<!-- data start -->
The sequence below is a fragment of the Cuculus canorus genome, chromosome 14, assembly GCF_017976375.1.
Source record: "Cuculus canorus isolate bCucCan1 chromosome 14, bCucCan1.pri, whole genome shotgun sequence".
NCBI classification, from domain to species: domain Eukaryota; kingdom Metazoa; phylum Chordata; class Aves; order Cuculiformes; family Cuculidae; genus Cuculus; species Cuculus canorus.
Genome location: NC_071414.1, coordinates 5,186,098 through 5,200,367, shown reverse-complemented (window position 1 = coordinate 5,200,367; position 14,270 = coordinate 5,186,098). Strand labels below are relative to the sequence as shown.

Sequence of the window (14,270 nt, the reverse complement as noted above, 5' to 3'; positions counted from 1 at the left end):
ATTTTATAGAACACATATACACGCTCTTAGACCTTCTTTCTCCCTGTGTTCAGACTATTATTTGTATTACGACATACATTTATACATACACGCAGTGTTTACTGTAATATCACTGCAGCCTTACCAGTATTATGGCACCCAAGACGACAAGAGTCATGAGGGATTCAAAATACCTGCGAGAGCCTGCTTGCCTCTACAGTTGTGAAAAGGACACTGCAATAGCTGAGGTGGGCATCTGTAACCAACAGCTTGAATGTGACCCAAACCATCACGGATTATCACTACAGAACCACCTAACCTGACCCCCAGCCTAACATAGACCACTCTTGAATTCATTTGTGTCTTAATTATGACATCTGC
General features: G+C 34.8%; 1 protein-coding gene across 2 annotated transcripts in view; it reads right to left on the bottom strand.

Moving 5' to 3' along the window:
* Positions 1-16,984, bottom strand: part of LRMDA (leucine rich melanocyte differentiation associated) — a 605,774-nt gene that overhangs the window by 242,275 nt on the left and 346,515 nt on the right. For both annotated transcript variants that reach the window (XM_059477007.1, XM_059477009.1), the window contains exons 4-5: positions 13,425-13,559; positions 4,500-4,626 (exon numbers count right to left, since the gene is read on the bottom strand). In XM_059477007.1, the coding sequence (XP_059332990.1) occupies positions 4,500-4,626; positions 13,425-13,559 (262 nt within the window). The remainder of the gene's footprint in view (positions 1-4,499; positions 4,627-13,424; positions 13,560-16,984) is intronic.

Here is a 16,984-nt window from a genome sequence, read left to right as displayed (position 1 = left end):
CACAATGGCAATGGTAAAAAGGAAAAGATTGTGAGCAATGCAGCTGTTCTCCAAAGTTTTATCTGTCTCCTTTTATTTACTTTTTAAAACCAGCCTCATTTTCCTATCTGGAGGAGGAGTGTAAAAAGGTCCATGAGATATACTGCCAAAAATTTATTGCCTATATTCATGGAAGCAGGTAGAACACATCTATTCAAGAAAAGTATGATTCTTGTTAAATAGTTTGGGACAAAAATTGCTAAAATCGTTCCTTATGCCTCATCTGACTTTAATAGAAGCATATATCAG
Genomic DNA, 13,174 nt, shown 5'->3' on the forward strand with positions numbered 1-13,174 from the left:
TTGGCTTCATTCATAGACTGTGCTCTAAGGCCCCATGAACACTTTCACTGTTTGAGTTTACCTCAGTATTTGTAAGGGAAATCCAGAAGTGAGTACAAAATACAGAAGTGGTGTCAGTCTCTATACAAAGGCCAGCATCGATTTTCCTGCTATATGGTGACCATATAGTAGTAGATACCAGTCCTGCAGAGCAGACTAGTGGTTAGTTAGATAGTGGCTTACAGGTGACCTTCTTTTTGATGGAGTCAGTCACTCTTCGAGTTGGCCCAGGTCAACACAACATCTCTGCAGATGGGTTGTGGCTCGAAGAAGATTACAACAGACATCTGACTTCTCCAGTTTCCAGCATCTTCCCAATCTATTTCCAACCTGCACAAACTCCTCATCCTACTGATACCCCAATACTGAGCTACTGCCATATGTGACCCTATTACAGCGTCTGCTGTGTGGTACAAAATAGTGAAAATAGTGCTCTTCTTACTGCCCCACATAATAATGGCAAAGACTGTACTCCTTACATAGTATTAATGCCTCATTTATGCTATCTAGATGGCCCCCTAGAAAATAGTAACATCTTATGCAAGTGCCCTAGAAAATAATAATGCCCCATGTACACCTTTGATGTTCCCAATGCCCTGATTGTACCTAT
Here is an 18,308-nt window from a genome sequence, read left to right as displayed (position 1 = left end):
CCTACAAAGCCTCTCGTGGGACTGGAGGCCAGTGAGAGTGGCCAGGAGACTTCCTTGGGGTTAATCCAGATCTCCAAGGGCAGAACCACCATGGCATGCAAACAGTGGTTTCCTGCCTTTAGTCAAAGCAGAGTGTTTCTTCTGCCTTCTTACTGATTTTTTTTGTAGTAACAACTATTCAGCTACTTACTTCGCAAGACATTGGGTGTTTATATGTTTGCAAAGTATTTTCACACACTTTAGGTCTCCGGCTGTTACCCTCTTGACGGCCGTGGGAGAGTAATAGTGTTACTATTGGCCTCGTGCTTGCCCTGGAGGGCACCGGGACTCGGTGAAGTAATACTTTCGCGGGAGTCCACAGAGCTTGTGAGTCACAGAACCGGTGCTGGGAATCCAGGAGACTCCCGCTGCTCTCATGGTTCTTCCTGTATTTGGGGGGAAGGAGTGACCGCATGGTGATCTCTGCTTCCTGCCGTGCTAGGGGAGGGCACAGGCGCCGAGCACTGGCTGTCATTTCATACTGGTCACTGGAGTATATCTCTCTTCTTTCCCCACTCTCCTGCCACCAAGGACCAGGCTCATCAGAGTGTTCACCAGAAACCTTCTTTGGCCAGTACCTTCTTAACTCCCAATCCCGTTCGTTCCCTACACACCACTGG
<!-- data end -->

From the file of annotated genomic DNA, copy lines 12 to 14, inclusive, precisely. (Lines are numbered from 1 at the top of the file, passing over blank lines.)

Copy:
Genomic DNA, 13,174 nt, shown 5'->3' on the forward strand with positions numbered 1-13,174 from the left:
TTGGCTTCATTCATAGACTGTGCTCTAAGGCCCCATGAACACTTTCACTGTTTGAGTTTACCTCAGTATTTGTAAGGGAAATCCAGAAGTGAGTACAAAATACAGAAGTGGTGTCAGTCTCTATACAAAGGCCAGCATCGATTTTCCTGCTATATGGTGACCATATAGTAGTAGATACCAGTCCTGCAGAGCAGACTAGTGGTTAGTTAGATAGTGGCTTACAGGTGACCTTCTTTTTGATGGAGTCAGTCACTCTTCGAGTTGGCCCAGGTCAACACAACATCTCTGCAGATGGGTTGTGGCTCGAAGAAGATTACAACAGACATCTGACTTCTCCAGTTTCCAGCATCTTCCCAATCTATTTCCAACCTGCACAAACTCCTCATCCTACTGATACCCCAATACTGAGCTACTGCCATATGTGACCCTATTACAGCGTCTGCTGTGTGGTACAAAATAGTGAAAATAGTGCTCTTCTTACTGCCCCACATAATAATGGCAAAGACTGTACTCCTTACATAGTATTAATGCCTCATTTATGCTATCTAGATGGCCCCCTAGAAAATAGTAACATCTTATGCAAGTGCCCTAGAAAATAATAATGCCCCATGTACACCTTTGATGTTCCCAATGCCCTGATTGTACCTAT
Here is an 18,308-nt window from a genome sequence, read left to right as displayed (position 1 = left end):